By RPS on January 14th, 2013 at 1:00 pm.
Just before Christmas, Nathan wrote a piece asking for a conversation about the role gaming violence plays in our lives. And as so many have when discussing the topic, he featured an image from Dishonored at the top – a man getting stabbed through the neck. For Joe Houston, the former Arkane developer who created that stabbing scene, this was the prompt he needed to give his own perspective on the subject.
Whenever I’m clicking my way through game industry opinion articles, I tend to get hung up on pieces about video game violence. This is mostly because the image plastered across the top of the post is a screen grab from Dishonored. You know, the one where a member of the city watch gets his jugular opened in a first-person blast of arterial spray. But it’s not the shock of that image that stops me. No, I pause because I’m the guy that wrote the code to make the player do that in the first place.
As a member of the core Dishonored team from the beginning, and after slitting virtual throats 2 to 3 times a minute for 3 and a half years, I’m probably the single person most desensitized to the violence in that particular game. And yet that doesn’t mean I can’t find Dishonored’s violence uncomfortable; it just means I need a little additional context beyond the plain old cold steel and choke hold.
For example, after the game’s release I felt just a bit queasy the first time I saw a player go through the party at the Boyle Estate. For those that haven’t played it already, it’s a map filled with nuance and mystery, in which Corvo (the main character) must infiltrate a masquerade ball and discover the identity of his assassination target. This is done by talking to guests, sneaking into forbidden areas, pilfering private journals, and engaging other tactics of subtlety.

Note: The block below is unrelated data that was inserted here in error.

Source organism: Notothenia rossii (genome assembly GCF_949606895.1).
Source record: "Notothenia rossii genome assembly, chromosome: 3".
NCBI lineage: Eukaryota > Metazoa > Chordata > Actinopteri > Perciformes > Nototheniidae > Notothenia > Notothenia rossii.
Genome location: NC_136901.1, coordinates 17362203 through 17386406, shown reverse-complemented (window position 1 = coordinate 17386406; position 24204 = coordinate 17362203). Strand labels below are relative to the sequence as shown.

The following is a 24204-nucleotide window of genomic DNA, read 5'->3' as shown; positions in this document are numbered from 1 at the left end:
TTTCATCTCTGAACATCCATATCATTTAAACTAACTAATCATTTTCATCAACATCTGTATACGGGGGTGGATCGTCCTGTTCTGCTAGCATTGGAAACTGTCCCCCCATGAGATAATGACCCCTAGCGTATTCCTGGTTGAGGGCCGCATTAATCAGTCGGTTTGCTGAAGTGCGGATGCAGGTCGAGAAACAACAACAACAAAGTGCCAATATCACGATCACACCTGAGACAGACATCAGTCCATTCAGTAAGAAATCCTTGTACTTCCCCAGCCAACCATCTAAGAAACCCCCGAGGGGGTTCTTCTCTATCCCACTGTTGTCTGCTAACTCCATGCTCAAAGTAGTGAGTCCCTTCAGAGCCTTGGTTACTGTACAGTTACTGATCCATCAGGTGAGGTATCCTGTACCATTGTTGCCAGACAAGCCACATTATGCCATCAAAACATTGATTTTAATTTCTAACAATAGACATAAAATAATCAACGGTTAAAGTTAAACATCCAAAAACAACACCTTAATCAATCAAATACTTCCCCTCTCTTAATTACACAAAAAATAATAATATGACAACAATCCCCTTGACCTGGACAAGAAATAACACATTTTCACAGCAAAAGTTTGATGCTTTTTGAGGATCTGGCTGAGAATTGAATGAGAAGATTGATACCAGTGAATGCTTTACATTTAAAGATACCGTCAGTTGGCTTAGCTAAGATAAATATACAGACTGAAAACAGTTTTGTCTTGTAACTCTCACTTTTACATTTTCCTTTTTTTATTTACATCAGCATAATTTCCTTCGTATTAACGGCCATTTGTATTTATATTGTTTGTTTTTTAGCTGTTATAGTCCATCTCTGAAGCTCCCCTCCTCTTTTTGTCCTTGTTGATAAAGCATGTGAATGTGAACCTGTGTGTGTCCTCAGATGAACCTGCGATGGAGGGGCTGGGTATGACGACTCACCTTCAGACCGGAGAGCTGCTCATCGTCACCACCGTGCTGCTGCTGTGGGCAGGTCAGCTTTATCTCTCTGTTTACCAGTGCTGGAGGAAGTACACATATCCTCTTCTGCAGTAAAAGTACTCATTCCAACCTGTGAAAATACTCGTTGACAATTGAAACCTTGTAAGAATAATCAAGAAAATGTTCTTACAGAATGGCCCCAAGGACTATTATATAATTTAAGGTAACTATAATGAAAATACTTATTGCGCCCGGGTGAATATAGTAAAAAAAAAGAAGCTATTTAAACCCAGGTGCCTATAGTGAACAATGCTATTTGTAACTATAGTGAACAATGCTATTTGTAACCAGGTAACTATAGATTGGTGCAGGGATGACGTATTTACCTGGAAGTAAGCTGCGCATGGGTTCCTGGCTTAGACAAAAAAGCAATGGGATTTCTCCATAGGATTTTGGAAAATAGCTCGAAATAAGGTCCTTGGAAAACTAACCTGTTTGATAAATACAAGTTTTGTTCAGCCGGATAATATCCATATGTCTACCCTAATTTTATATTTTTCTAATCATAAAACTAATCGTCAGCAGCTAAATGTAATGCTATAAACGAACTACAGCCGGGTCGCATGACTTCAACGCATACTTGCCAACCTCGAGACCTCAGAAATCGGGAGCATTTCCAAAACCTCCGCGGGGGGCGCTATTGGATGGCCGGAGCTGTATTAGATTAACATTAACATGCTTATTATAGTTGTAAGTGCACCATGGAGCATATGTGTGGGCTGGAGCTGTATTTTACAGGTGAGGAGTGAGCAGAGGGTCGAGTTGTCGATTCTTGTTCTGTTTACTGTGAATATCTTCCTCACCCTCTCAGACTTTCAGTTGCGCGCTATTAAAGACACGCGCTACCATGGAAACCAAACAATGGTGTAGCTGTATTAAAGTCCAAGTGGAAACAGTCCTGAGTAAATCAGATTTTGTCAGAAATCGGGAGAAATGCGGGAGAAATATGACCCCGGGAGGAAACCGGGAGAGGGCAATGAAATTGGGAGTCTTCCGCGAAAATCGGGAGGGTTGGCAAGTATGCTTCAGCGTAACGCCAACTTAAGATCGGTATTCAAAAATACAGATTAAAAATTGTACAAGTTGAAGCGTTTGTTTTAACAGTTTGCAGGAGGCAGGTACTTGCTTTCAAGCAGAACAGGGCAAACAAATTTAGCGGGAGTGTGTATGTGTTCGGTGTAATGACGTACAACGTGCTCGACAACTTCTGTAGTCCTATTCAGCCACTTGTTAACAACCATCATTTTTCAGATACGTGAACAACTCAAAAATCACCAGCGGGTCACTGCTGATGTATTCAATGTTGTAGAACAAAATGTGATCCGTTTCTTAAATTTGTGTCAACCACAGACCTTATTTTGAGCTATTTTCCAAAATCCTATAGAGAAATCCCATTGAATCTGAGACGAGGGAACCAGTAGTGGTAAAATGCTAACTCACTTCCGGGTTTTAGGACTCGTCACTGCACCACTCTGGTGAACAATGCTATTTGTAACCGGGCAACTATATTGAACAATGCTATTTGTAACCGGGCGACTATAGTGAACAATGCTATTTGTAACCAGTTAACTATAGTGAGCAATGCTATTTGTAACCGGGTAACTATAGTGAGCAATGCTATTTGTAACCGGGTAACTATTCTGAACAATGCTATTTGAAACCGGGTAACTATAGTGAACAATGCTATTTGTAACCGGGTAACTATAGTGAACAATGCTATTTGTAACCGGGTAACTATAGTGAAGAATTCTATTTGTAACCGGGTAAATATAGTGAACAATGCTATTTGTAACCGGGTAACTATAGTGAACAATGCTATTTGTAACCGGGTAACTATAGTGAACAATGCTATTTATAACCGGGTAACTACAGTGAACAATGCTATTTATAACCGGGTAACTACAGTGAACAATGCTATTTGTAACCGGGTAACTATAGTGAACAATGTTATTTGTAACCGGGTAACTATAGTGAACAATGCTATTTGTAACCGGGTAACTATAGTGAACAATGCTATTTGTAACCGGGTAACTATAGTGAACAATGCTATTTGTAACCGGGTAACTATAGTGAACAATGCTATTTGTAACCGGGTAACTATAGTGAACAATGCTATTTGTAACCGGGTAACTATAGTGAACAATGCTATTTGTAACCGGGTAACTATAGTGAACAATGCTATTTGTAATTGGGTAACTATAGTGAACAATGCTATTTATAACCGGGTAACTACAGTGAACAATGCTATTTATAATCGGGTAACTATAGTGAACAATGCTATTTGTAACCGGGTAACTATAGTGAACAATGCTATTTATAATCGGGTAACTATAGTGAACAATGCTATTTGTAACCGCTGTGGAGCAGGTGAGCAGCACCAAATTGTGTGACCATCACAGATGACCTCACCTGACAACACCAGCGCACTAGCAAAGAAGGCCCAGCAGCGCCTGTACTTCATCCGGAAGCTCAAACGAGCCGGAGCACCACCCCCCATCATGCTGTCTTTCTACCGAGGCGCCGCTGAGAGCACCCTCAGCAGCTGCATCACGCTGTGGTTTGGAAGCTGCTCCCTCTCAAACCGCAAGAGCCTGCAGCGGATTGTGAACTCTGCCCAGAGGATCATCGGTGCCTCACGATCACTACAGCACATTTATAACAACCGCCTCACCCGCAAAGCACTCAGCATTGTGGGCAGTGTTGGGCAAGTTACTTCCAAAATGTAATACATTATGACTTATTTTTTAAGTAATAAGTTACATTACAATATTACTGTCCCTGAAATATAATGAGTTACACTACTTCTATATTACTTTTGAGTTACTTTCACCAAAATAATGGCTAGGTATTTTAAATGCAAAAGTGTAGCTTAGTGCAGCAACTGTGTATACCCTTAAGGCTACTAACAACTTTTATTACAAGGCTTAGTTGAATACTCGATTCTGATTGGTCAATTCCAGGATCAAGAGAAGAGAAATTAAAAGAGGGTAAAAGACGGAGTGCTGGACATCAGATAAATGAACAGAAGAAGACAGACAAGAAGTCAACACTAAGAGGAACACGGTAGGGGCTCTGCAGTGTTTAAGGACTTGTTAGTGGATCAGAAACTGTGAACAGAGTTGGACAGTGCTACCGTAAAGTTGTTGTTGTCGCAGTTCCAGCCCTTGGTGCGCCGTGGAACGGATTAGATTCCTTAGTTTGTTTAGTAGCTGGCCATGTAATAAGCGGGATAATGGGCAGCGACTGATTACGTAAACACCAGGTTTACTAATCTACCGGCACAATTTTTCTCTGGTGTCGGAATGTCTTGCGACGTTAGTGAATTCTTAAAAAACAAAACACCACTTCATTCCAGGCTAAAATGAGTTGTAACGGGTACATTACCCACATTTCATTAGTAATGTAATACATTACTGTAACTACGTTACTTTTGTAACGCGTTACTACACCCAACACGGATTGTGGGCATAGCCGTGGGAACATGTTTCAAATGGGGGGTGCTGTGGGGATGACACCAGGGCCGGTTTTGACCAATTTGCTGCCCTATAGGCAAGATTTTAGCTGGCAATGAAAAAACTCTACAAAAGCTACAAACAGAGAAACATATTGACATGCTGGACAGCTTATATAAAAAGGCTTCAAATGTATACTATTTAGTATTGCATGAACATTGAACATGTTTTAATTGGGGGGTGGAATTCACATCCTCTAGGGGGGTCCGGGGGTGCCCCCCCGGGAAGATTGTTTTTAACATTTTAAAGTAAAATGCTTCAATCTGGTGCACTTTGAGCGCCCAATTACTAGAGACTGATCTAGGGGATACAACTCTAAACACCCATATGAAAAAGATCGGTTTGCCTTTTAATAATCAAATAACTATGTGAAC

Or it’s done by walking in the front door and shooting the first guard you see in the face. This is the approach I first saw a player try without receiving additional prompting. The ensuing battle was chaos, but it was the aftermath that really made it a story worth telling. Following the onslaught, each room of the manor was filled with cowering, begging civilians, their bodyguards all cut down moments before. This is the part of this particular strategy where the player began methodically cutting people down.
Servants and aristocrats, men and women alike. The red splashes of color and truncated screams settled into a steady rhythm, like the grimmest game ever of Dance Dance Revolution. At one point the text “objective completed” flashed across the screen (when the player’s target fell by happenstance), which didn’t even prompt a pause or hesitation in the killing. This player had his own objectives now, spoken by a mad voice in his head: “kill them all, leave no survivors, and then go upstairs and pocket the faberge eggs”.
I laugh when I tell this story because of the sheer absurdity of it. When this was happening and my friend Anthony Huso, level designer for the Boyle Manor, leaned over and whispered “oh man it’s a horror show,” we both chuckled. But there was then (and is now) some discomfort there for me. It’s clearly more than the just the sum of so many beheadings and throat cuttings, especially because the act of cutting someone down in the game is utterly benign to me, solely representing how the animation and code intersect thanks to my old job.
I think the key to my uneasiness is the context of choice here. In this mission more than in any other the player is not only given alternatives to bloodshed, but alternatives that seem like better options to me in every way: sparing lives in this level is more fun, it creates more gameplay, it presents more to see and do, etc. And yet the player is choosing, above all other options, to kill everybody anyway. In this light that string of workmanlike, grim-faced civilian murders is as intentional as is possible in the game, and to me a disquieting conclusion.
As a lifelong gamer and a game developer of the past 8 years, this is an emotional reaction that I really can’t get from a linear game. Acts of game violence are just one form of visual expression to me at this point. If thrust into a game where the choices aren’t mine to make, violence (even horrifying violence) ends up making a statement about what that game’s creators are trying to express more than it makes a statement about me the player being forced into a role.